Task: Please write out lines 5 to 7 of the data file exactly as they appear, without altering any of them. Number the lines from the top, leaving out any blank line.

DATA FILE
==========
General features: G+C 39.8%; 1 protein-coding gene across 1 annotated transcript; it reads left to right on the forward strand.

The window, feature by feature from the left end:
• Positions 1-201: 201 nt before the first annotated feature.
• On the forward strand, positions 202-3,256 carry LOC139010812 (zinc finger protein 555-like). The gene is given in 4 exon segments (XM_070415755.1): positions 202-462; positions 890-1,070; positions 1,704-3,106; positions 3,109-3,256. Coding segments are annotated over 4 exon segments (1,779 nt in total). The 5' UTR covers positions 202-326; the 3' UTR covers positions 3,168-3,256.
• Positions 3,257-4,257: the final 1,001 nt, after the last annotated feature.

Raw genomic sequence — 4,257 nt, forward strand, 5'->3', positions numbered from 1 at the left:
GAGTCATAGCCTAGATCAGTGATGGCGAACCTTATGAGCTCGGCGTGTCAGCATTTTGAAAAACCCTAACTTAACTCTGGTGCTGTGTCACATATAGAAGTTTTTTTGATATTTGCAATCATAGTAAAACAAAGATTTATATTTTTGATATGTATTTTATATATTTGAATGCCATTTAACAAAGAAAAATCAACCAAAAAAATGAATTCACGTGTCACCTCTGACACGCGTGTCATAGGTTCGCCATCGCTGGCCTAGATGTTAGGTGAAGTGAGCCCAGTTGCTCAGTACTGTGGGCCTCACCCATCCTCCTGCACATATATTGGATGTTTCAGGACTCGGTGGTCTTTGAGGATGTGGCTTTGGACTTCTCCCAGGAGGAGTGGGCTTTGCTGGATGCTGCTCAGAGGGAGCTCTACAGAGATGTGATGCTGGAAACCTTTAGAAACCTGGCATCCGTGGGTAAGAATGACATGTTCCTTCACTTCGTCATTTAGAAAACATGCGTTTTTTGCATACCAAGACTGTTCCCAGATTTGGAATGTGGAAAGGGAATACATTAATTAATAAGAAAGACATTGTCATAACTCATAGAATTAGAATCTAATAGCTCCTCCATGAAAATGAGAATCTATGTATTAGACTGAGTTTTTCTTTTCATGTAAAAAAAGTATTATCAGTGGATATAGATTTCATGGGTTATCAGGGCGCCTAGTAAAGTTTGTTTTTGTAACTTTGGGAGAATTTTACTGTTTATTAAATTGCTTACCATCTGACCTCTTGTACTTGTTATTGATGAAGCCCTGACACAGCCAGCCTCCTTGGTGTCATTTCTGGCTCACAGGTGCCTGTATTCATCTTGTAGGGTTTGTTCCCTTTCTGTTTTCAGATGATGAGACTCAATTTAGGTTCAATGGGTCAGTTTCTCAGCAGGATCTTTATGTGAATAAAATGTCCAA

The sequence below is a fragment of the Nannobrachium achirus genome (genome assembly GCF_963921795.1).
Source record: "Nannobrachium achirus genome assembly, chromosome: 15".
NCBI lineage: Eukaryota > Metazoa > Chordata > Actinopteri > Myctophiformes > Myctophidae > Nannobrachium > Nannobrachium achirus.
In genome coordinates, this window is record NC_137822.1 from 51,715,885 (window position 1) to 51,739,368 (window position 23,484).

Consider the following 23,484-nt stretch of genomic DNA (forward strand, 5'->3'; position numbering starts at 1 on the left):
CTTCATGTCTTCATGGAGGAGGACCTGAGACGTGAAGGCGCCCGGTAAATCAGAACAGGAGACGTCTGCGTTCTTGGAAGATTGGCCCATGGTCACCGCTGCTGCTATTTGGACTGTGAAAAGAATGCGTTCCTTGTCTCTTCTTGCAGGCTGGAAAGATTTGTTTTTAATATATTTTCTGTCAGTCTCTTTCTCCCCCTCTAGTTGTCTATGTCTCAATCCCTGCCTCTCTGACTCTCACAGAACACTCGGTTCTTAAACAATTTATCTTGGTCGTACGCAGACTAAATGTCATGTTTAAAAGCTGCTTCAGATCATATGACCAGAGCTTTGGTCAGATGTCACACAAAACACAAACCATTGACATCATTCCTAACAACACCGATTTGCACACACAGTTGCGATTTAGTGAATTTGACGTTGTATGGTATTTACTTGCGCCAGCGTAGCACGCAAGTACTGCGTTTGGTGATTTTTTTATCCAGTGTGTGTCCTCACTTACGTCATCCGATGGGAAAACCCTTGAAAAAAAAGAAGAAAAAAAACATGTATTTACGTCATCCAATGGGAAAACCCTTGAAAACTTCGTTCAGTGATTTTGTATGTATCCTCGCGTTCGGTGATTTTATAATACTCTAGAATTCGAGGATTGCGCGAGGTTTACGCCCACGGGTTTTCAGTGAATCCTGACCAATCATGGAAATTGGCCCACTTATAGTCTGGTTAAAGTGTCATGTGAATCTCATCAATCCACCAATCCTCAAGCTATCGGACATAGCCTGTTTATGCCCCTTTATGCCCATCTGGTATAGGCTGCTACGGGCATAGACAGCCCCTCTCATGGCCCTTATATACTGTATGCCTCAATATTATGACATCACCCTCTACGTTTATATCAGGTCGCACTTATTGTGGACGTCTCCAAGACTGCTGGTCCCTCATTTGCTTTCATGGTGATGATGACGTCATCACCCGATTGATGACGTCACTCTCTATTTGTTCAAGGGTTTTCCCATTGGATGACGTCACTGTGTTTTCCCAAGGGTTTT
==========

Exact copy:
• Positions 3,257-4,257: the final 1,001 nt, after the last annotated feature.

Raw genomic sequence — 4,257 nt, forward strand, 5'->3', positions numbered from 1 at the left:
GAGTCATAGCCTAGATCAGTGATGGCGAACCTTATGAGCTCGGCGTGTCAGCATTTTGAAAAACCCTAACTTAACTCTGGTGCTGTGTCACATATAGAAGTTTTTTTGATATTTGCAATCATAGTAAAACAAAGATTTATATTTTTGATATGTATTTTATATATTTGAATGCCATTTAACAAAGAAAAATCAACCAAAAAAATGAATTCACGTGTCACCTCTGACACGCGTGTCATAGGTTCGCCATCGCTGGCCTAGATGTTAGGTGAAGTGAGCCCAGTTGCTCAGTACTGTGGGCCTCACCCATCCTCCTGCACATATATTGGATGTTTCAGGACTCGGTGGTCTTTGAGGATGTGGCTTTGGACTTCTCCCAGGAGGAGTGGGCTTTGCTGGATGCTGCTCAGAGGGAGCTCTACAGAGATGTGATGCTGGAAACCTTTAGAAACCTGGCATCCGTGGGTAAGAATGACATGTTCCTTCACTTCGTCATTTAGAAAACATGCGTTTTTTGCATACCAAGACTGTTCCCAGATTTGGAATGTGGAAAGGGAATACATTAATTAATAAGAAAGACATTGTCATAACTCATAGAATTAGAATCTAATAGCTCCTCCATGAAAATGAGAATCTATGTATTAGACTGAGTTTTTCTTTTCATGTAAAAAAAGTATTATCAGTGGATATAGATTTCATGGGTTATCAGGGCGCCTAGTAAAGTTTGTTTTTGTAACTTTGGGAGAATTTTACTGTTTATTAAATTGCTTACCATCTGACCTCTTGTACTTGTTATTGATGAAGCCCTGACACAGCCAGCCTCCTTGGTGTCATTTCTGGCTCACAGGTGCCTGTATTCATCTTGTAGGGTTTGTTCCCTTTCTGTTTTCAGATGATGAGACTCAATTTAGGTTCAATGGGTCAGTTTCTCAGCAGGATCTTTATGTGAATAAAATGTCCAA